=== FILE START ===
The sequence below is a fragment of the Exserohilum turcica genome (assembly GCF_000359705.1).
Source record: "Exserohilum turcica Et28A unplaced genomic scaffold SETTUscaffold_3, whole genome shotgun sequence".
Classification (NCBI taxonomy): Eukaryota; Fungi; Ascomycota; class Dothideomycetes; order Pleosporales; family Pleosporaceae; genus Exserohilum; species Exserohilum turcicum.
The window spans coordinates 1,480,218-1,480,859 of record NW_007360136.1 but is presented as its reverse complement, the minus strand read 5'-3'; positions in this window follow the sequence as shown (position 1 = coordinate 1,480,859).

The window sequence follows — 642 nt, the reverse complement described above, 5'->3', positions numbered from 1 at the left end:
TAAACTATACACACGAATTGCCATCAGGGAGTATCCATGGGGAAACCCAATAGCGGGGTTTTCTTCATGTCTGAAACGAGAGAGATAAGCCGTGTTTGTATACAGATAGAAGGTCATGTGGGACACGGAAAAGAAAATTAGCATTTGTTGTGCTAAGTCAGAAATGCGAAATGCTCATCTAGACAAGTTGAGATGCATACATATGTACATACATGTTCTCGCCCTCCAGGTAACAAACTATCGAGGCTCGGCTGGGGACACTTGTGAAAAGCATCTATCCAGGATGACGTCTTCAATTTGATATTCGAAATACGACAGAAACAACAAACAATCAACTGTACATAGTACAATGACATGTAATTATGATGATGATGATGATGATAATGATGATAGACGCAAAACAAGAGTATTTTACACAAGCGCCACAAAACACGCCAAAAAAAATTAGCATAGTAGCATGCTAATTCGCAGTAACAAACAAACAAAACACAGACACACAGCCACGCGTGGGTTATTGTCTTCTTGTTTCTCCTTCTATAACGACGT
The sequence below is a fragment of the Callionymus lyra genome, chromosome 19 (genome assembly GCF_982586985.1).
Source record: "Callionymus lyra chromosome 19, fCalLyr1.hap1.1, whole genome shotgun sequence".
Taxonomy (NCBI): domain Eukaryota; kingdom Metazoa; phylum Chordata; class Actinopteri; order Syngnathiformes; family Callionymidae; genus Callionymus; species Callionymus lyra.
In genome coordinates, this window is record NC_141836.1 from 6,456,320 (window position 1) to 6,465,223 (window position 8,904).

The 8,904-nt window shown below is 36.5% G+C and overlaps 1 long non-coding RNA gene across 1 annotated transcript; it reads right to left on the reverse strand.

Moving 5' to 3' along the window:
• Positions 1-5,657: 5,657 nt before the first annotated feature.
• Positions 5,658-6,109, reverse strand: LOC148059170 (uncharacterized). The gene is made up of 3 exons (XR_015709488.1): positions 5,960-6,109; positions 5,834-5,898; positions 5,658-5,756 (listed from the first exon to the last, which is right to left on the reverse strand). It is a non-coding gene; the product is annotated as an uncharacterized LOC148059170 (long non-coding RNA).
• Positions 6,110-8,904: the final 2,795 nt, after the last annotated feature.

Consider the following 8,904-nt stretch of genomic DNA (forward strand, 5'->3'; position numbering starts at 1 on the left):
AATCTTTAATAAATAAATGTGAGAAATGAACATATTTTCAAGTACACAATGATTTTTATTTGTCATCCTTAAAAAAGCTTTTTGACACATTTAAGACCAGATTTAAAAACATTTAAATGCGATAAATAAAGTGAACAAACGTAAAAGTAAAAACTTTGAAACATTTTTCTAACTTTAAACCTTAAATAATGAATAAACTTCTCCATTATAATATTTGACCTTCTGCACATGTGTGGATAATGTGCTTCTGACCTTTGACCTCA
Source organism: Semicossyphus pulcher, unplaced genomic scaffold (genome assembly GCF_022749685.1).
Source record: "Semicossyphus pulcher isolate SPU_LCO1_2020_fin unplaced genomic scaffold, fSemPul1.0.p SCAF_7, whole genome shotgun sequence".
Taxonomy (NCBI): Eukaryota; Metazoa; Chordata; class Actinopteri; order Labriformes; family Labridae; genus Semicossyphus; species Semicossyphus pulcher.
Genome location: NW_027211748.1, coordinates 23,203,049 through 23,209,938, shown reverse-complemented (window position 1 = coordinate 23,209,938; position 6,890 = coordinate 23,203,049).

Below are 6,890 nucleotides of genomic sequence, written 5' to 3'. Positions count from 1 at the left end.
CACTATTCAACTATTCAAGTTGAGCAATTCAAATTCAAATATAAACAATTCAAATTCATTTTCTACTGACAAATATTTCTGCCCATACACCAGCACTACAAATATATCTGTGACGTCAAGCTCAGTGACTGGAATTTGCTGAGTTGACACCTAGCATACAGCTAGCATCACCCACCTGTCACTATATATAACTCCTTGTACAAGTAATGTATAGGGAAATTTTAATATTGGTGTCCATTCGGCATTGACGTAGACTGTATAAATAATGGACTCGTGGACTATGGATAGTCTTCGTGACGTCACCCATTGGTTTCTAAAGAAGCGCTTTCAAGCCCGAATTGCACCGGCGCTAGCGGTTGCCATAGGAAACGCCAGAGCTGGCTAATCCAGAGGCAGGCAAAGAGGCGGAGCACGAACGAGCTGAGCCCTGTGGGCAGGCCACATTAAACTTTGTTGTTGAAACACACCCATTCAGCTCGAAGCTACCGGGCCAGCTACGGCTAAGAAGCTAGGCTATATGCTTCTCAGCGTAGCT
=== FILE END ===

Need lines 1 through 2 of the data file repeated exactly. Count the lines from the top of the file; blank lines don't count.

The sequence below is a fragment of the Exserohilum turcica genome (assembly GCF_000359705.1).
Source record: "Exserohilum turcica Et28A unplaced genomic scaffold SETTUscaffold_3, whole genome shotgun sequence".